Sunday, April 25, 2010

Somebody Else

Thoughts from my reading in Whiter Than Snow: Meditations on Sin and Mercy by Paul David Tripp. The devotional is indented.

. . . so that you may be justified in your words and blameless in your judgment. Psalm 51:4

I really wish I could blame somebody else.
I wish I could place the responsibility on somebody else.
I would love to point the finger at somebody else.
I wish I could convince myself that it was somebody else.
Isn’t that how we are? Our tendency is to try to blame someone else or something else for the bad things we do. “You made me mad.” “I’m sorry but….” “I was tired.”

But in the darkness of bedtime the logic melts out of my heart.
In the moments before sleep the pain begins to squeeze away my breath.
As my mind replays the day's moments the conclusion is like a slap.
There is no monster to hide from.
There is no excuse that holds.
My war is not external, the enemy is not outside.
What caught my attention in the above section was the passage of time. Sometimes that’s what it takes. We don’t see it right away. Sometimes we look back with a different perspective and sometimes, when we are all alone and it is quiet, the voice of God can be heard. He gently and persuasively speaks: I was wrong, what I said was not right or I said it in the wrong way. I see it and grace appears to help me change and to do the right thing.

I see this in my kids too. Sometime later they appear expressing repentance and sorrow but not when I pressed them to do so. I have to realize that I am not a very good Holy Spirit. I can teach them truth and right principles but I can’t touch their heart the way God can.

The struggle rages within me, nowhere to point or run.
No independent righteousness, no reason for smugness or rest.
I am my greatest enemy and rescue my only hope.
In the quiet I face it
I cannot blame somebody else.
One more time I close my eyes admitting my only hope is found in
Somebody else.
I love how that ends. There is somebody else. I can’t blame him but he takes the blame. The only finger pointing is toward the cross. Hope comes; I don’t have to hide, I can be changed and things can be different.

Here is a question from the meditation:

Are there places where you have been tempted to blame inside (heart) struggles on outside pressures? ("He makes me so jealous!" "This traffic makes me so angry!" "I wasn't this irritable until I got this job.")
There is no denying that outside things to have an effect on us. What I want to take away from this is the hope that I will recognize that the outside pressure is helping me realize what is really going on in my heart.

I once heard singer Barry McGuire say this: “If somebody’s got your goat, then you got a goat to get.” That really makes it clear. Somebody may be doing something on the outside but I need to deal with the inside.

Philip
.

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Sunday, April 18, 2010

The Gospel of Prosperity

Thoughts from my reading in Whiter Than Snow: Meditations on Sin and Mercy by Paul David Tripp. Devotional is indented.

Do good to Zion in your good pleasure; build up the walls of Jerusalem. Psalm 51:18

It is an interesting way to conclude a prayer of humble confession. Yes, this prayer of confession really does end with a prayer for prosperity. David is so bold as to not only ask God for mercy, but also to ask God that he would bless him, and not only him but all of Israel!

What David is requesting is completely different from the modern "health and wealth gospel" prayers for prosperity. Those prayers for prosperity have one fatal flaw in them. They are prayers for prosperity for the purpose of the delight of the person praying the prayer. Not so with David. He has lived a little, self-focused life. He has now been caught up in the call to live large, that is, for a kingdom greater than his own. This prayer is evidence that he's learned the lesson of the danger of living for his own delight. This prayer for prosperity is the result of a radically changed heart.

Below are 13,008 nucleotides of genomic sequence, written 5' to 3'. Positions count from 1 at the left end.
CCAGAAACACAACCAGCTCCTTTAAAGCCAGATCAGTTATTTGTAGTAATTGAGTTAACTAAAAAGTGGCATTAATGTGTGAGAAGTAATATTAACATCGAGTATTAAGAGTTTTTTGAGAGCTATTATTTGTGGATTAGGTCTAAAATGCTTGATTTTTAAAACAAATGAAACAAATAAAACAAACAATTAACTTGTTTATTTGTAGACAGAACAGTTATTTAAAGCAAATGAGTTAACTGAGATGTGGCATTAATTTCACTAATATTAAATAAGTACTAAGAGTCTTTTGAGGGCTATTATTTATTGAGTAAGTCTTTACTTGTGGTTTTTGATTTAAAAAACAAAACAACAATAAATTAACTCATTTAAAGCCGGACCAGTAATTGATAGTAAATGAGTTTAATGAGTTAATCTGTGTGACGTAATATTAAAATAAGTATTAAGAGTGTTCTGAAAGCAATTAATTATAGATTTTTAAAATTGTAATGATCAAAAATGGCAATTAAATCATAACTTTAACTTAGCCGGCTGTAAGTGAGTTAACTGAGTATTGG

As I was thinking about this, I thought how close sin and self-focus are. When we are bound up in our sin, it’s all about us. We are not focused on God or other people. It’s all about our kingdom and pleasure.

Why does David pray for prosperity? For one reason, he asks it for the glory and delight of the Lord. Give wisdom to a man who is living for God's kingdom and he'll use that wisdom to advance God's kingdom. Give money to a man who loves God's kingdom and he'll look for ways to invest that money in kingdom causes. Give a house to a person who seeks God's kingdom and his house will be a place of hospitality, love, and ministry. David prays for prosperity, not for his glory but for the glory of the Lord to whom his heart has now turned.
As our heart turns away from sin, a whole new focus is gained. God and other people become more important. Our thoughts are on what can be done to advance God’s kingdom and to help other people.

The truth though is that we are never completely free from sin and we will never be completely other focused. It will be back and forth. You might say we will have our good days and our bad days. Still, we move forward by God’s grace and mercy.

When people are blessed by the Lord they turn to him in humble, sacrificial worship. It's in those moments when I am cogently aware of God's forgiveness and gratefully aware of his undeserved blessing that I willingly offer to him what I would have once held to tightly. When I've quit looking for satisfaction in the created world and begin to find my satisfaction in the Lord, then I'm willing to hold loosely to the things that once held me. It's here that my delight is the Lord's delight.
So in our failure we get the opportunity of experiencing grace and mercy. Where sin increased, grace abounded all the more. Romans 5:20 In the back and forth between sin and forgiveness, we get a bigger and bigger glimpse of how much better Jesus is than the sins that entice us.

So is it right to pray for prosperity? It is and you should, not for the sake of your kingdom, but for the success of his. Not for the sake of your delight, but for his. You see, when God prospers people who are living for him, they use that blessing to serve him all the more, and for this he gets glory and in this he finds great delight.
Here is a question from the meditation:

What kind of blessing do you crave? What are the "good things" that you wish God would give you? If you had your way, how would God prosper you?
To be honest I have to say that money is my first answer. There never seems to be enough. Yet the truth is that my needs have always been met and there is money in the bank. Maybe what I crave is cushion. I want to see the future taken care of. I don’t want to have to trust up to the last minute.

My better answer is to be prospered with a better vision of God’s kingdom. I want to remember the feeling of being caught up in that; the experience of time passing and not thinking of self and its desires.

Philip
.

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Sunday, April 11, 2010